A few weeks after getting married, Lisa (not real name) found out that she was pregnant. She was thrilled.
While she felt fine most of the time, about 20 weeks into her pregnancy, she experienced some bleeding. She was alarmed and doctors could not find a cause.
At 24 weeks, she bled again. She was rushed to hospital. Despite all the pain, it never occurred to her that it could be contractions.
She was shocked when the nurse told her she was nine centimetres dilated. She did not want to give birth to her baby yet, she thought.
Lisa knew her baby would best survive if delivered at 25 weeks utmost. All she wanted was to go back home and carry on being pregnant. Unfortunately, it was not to be. The labour intensified and she delivered a baby boy.
She only had a quick look at it before he was whisked away. Lisa remembers the lights, tubes and wires all round him and his tiny frame.
This is just one example of many pre-term birth cases occurring in the country. Parents have experienced Lisa’s predicament and while some stories end well, for others, it has been tragic.
Wikipedia defines premature birth, as the birth of a baby at less than 37 weeks gestational age.
Kaboni Gondwe is a PhD candidate at Duke University and a registered nurse and midwife lecturing at Kamuzu College of Nursing (KCN).
In her studies, she established that most mothers who give birth to pre-term babies get stressed, as mostly they worry over the child’s health.
“Preterm birth is one of the traumatic birth experiences as mothers’ birth trajectory is interrupted. Mothers still have to deal with an infant that requires extra care,” says Gondwe.
She appreciates the emotional burden on such mothers who sometimes blame themselves for the situation.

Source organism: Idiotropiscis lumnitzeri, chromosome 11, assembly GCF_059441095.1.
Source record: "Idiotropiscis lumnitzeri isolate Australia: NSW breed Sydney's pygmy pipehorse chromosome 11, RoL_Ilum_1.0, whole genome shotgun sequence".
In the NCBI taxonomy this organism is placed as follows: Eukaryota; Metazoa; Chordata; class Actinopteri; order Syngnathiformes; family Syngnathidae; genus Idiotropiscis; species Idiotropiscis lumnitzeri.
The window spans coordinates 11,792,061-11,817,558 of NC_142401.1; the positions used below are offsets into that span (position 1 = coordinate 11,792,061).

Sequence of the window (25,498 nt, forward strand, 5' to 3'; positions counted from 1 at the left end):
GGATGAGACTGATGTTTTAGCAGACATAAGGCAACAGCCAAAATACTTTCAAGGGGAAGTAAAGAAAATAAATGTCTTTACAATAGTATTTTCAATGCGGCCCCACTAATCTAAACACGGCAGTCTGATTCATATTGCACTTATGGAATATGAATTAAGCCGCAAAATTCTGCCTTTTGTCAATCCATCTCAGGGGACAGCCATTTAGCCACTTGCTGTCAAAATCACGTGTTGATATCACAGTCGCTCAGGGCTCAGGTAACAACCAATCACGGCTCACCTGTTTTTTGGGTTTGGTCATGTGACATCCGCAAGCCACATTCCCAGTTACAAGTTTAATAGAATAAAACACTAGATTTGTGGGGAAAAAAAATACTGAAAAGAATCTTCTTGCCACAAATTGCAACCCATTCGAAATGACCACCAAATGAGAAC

Family physician at Ndirande Health Centre, Dr Martha Makwero agrees with Gondwe on the distress.
“Depending on the weight of the baby when born, some people may stay too long in hospital and they do not like it. They worry about other children back home, for instance.
“Nevertheless, the problem is doctors do not talk to patients such as negotiating treatment plans with them. It would also help if social workers came into play,” says Makwero.
In addition to the stress, Gondwe says that pre-term births also affect mother-infant interaction because when the mother is stressed she is less responsive or attentive to the infant cues.
“Preterm infants are also less responsive to the mother and they are very fragile and may require observation which separates them from the mother and denies more opportunities for interaction.
“It is important to note that the mother-infant interaction is necessary for cognitive, physical and social development of the infant,” she says.
She also notes that such mothers need more help caring for the baby as she might fear hurting the tiny baby.
Preterm birth occurs before 37 completed weeks of pregnancy. Malawi has the highest preterm birth rate in the world, estimated at 18.1 per 100 live births, according to World Health Organisation (WHO).
“Fever, high blood pressure and bleeding may cause premature birth. To save the mother’s life, she can go into early labour,” she says.
After delivery, they are put under kangaroo mother care (KMC) which involves continuous and prolonged body contact all day.
Makwero observes that KMC prevents infant deaths from hypothermia (cold injuries) as it helps keeps them warm.
“The care itself is cheap and the strain does not rest on the mother alone. If there is anyone else who can care for the child, they can. So even the baby’s father, grandmother, aunt or anyone can kangaroo the baby and minimise the baby’s cold injuries,” says Makwero.
“Babies born at one kilogramme stay up to two months in hospital until they reach the recommended weight. In other instances, they are discharged as long as the baby is able to feed and is alright,” she says. n